How to go about words with multiple meanings & Rude words?

Hi folks,

I’ve been using WK since August and I’m really happy with my progress. I’m definitely recognizing more words and learning kanji faster than I ever had in school Japanese classes. However, I can’t help but feel confused trying to contextualize certain Vocab words. For example, we have a word in my current level 想定, meaning “Hypothesis, Supposition, Assumption.” When you look at the example sentences, the meaning gravitates towards to when you’re making an assumption or had some sort of expectation. So why is hypothesis even there? Sometimes I find the main meaning of words doesn’t really get the gist right. What are your strategies for understanding the contexts of these words, many with the same meanings as other words.

Point 2, referring to “rude words.” I was talking with a Japanese person the other day about an upcoming trip of mine. I used the word 見物 to talk about sightseeing (and felt pretty proud of myself for remembering a vocab word), but she just looked at me and said Japanese people don’t really use that word and it’s actually impolite! (観光 is much more appropriate) Obviously I’d have no way of knowing, but it’s causing me to distrust some of the WK vocab definition choices, especially since people talk about all the weird words you encounter. Is there any list of “bad WK vocab” that I should look out for? How do yall go about this?


You compare them to words you actually see/hear in Japanese media.


With the example you gave, 想定, hypothesis still works… technically. I mean you have to have a hypothesis (or make a guess) in order to make an assumption, really. So I can see how it’s related. But you’re absolutely right that it’s not exactly the same. ((As an aside, go me for remembering the reading upon seeing this! I recently reset my level.)) You can always double check the meanings during your lessons, or when you encounter the kanji in the wild with your favourite dictionary (or dictionaries) of choice, then add the meaning that makes the most sense to you, considering, as a user synonym.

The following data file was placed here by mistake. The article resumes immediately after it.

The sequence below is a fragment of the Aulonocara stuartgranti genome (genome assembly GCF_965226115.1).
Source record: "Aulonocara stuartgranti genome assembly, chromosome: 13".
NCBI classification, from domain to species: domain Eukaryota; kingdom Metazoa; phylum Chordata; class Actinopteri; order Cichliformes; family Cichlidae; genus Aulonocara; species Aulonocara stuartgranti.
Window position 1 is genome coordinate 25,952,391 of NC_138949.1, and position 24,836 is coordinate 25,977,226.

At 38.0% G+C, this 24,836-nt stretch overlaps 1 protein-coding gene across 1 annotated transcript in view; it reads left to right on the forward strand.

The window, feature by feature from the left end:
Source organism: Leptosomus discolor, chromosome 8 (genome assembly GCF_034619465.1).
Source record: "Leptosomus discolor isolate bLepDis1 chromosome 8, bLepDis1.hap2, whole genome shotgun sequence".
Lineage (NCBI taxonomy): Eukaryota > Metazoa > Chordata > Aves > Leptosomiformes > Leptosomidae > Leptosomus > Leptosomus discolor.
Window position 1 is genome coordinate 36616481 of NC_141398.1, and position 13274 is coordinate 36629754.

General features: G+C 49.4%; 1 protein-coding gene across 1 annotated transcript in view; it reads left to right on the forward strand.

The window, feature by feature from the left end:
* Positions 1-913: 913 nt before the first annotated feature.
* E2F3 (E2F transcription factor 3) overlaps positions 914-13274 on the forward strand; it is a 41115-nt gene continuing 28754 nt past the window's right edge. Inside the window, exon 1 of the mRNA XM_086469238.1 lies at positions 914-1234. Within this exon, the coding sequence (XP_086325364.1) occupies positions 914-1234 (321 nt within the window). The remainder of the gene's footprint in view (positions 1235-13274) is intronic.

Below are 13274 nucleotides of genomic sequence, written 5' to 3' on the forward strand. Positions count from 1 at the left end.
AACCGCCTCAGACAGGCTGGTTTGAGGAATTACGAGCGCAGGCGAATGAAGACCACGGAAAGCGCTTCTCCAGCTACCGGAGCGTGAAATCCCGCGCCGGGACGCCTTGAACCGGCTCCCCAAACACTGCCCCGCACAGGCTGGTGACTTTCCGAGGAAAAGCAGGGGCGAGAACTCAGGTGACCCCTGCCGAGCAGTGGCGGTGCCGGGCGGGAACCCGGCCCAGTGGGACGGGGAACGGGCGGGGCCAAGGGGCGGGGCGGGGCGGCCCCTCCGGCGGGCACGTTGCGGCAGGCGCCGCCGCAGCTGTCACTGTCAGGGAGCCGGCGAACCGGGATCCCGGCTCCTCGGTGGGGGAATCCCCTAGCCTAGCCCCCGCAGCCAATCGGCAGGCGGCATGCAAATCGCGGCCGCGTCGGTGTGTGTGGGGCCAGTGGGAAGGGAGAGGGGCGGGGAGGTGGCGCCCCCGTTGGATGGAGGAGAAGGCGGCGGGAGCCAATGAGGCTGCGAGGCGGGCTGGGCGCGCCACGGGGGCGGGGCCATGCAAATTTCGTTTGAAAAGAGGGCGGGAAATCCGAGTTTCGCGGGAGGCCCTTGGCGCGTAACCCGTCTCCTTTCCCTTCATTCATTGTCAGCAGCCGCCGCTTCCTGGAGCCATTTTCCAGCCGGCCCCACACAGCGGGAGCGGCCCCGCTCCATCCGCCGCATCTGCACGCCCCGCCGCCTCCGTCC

However, WK’s main goal is to teach you to read the kanji, not how to speak Japanese. It is possible that something common in literature is not common in everyday speech. In English, things have changed enough, too. Even certain hand gestures that were “okay” before ((literally)) are now considered rude (and worse, offensive). Language changes.

I don’t think there’s a list like that that you’re looking for… however, people have been asking the WK staff to add tags like “slang” etc. to certain vocab items. VERY weird, in my opinion, that a word like 見物 is considered rude though. I wonder if maybe whomever you were talking to was more upset with how you phrased your sentence as a whole…, or maybe even misheard you? Jisho is pretty good about saying whether something is slang, and it does not for that entry.

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I was mainly taken about by it being rude too. There was no miscommunication, she’s an English teacher in Japan an we were discussing the word. She just told me it would be impolite to say you went sightseeing somewhere and used that word. I think a “slang” or a tag like “uncommon” would be helpful. I’m in a situation where I use Japanese every day at work, so I try to use new words when I’m talking a lot, but I can tell when something I say is weird based off people’s reactions. It’s all a learning process for me lol!